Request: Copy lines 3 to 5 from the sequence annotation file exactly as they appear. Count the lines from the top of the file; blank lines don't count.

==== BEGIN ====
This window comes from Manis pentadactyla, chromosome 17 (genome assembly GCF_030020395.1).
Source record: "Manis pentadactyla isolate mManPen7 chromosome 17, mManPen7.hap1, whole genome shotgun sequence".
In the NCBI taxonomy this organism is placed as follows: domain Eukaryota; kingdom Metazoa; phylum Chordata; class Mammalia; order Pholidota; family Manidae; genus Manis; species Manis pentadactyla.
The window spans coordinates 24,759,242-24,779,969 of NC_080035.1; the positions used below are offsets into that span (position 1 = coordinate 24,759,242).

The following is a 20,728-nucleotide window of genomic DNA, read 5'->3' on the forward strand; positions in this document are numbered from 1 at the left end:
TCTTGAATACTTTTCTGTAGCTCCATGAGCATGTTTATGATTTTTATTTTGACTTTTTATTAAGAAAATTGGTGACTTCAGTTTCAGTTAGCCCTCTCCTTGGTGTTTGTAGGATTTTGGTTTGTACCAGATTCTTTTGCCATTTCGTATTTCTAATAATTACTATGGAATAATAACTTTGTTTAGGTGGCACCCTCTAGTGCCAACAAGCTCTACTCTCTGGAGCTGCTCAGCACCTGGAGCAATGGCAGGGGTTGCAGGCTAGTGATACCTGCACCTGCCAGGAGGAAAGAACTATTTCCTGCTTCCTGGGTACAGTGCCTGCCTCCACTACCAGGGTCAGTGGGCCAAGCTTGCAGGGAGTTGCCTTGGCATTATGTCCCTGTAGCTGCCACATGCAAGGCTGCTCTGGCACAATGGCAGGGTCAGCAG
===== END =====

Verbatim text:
In the NCBI taxonomy this organism is placed as follows: domain Eukaryota; kingdom Metazoa; phylum Chordata; class Mammalia; order Pholidota; family Manidae; genus Manis; species Manis pentadactyla.
The window spans coordinates 24,759,242-24,779,969 of NC_080035.1; the positions used below are offsets into that span (position 1 = coordinate 24,759,242).

The following is a 20,728-nucleotide window of genomic DNA, read 5'->3' on the forward strand; positions in this document are numbered from 1 at the left end: